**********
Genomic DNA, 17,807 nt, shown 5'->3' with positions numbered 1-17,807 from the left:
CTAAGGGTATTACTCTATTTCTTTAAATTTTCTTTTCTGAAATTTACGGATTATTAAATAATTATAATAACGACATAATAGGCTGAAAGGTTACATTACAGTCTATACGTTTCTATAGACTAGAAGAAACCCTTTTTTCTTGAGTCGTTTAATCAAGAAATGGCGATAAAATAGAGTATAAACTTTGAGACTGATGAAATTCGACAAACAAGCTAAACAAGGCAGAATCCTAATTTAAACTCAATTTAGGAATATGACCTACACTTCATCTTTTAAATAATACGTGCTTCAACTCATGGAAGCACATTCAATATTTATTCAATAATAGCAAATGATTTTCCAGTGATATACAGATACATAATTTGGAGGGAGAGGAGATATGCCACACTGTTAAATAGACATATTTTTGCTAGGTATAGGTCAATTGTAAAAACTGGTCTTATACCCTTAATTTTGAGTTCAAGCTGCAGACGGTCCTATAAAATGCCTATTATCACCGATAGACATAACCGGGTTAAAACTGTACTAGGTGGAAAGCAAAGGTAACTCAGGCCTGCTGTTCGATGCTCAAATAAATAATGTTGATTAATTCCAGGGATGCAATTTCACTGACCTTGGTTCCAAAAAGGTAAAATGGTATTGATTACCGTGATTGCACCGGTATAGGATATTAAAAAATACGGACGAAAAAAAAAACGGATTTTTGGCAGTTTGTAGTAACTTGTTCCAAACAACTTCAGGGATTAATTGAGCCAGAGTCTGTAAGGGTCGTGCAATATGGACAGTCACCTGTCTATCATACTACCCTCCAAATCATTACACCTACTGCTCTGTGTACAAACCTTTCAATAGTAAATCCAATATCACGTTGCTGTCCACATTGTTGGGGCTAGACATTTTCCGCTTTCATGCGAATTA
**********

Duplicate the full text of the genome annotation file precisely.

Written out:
Genomic DNA, 17,807 nt, shown 5'->3' with positions numbered 1-17,807 from the left:
CTAAGGGTATTACTCTATTTCTTTAAATTTTCTTTTCTGAAATTTACGGATTATTAAATAATTATAATAACGACATAATAGGCTGAAAGGTTACATTACAGTCTATACGTTTCTATAGACTAGAAGAAACCCTTTTTTCTTGAGTCGTTTAATCAAGAAATGGCGATAAAATAGAGTATAAACTTTGAGACTGATGAAATTCGACAAACAAGCTAAACAAGGCAGAATCCTAATTTAAACTCAATTTAGGAATATGACCTACACTTCATCTTTTAAATAATACGTGCTTCAACTCATGGAAGCACATTCAATATTTATTCAATAATAGCAAATGATTTTCCAGTGATATACAGATACATAATTTGGAGGGAGAGGAGATATGCCACACTGTTAAATAGACATATTTTTGCTAGGTATAGGTCAATTGTAAAAACTGGTCTTATACCCTTAATTTTGAGTTCAAGCTGCAGACGGTCCTATAAAATGCCTATTATCACCGATAGACATAACCGGGTTAAAACTGTACTAGGTGGAAAGCAAAGGTAACTCAGGCCTGCTGTTCGATGCTCAAATAAATAATGTTGATTAATTCCAGGGATGCAATTTCACTGACCTTGGTTCCAAAAAGGTAAAATGGTATTGATTACCGTGATTGCACCGGTATAGGATATTAAAAAATACGGACGAAAAAAAAAACGGATTTTTGGCAGTTTGTAGTAACTTGTTCCAAACAACTTCAGGGATTAATTGAGCCAGAGTCTGTAAGGGTCGTGCAATATGGACAGTCACCTGTCTATCATACTACCCTCCAAATCATTACACCTACTGCTCTGTGTACAAACCTTTCAATAGTAAATCCAATATCACGTTGCTGTCCACATTGTTGGGGCTAGACATTTTCCGCTTTCATGCGAATTA